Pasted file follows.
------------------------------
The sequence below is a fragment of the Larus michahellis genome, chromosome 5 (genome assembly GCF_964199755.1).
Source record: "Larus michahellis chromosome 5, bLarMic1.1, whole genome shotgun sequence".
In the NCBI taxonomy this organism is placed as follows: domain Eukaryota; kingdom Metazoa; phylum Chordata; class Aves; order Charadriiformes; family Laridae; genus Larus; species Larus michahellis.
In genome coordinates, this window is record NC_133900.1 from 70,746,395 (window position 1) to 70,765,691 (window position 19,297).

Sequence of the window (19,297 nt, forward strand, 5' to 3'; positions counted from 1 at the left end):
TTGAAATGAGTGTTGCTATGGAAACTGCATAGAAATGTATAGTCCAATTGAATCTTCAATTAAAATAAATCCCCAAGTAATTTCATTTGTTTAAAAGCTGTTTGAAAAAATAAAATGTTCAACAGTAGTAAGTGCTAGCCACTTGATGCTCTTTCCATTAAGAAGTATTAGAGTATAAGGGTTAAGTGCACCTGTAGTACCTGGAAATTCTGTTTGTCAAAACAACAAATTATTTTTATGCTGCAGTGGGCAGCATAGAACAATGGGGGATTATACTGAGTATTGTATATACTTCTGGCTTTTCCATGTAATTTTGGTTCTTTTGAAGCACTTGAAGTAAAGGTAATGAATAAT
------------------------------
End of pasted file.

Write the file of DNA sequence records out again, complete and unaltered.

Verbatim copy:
The sequence below is a fragment of the Larus michahellis genome, chromosome 5 (genome assembly GCF_964199755.1).
Source record: "Larus michahellis chromosome 5, bLarMic1.1, whole genome shotgun sequence".
In the NCBI taxonomy this organism is placed as follows: domain Eukaryota; kingdom Metazoa; phylum Chordata; class Aves; order Charadriiformes; family Laridae; genus Larus; species Larus michahellis.
In genome coordinates, this window is record NC_133900.1 from 70,746,395 (window position 1) to 70,765,691 (window position 19,297).

Sequence of the window (19,297 nt, forward strand, 5' to 3'; positions counted from 1 at the left end):
TTGAAATGAGTGTTGCTATGGAAACTGCATAGAAATGTATAGTCCAATTGAATCTTCAATTAAAATAAATCCCCAAGTAATTTCATTTGTTTAAAAGCTGTTTGAAAAAATAAAATGTTCAACAGTAGTAAGTGCTAGCCACTTGATGCTCTTTCCATTAAGAAGTATTAGAGTATAAGGGTTAAGTGCACCTGTAGTACCTGGAAATTCTGTTTGTCAAAACAACAAATTATTTTTATGCTGCAGTGGGCAGCATAGAACAATGGGGGATTATACTGAGTATTGTATATACTTCTGGCTTTTCCATGTAATTTTGGTTCTTTTGAAGCACTTGAAGTAAAGGTAATGAATAAT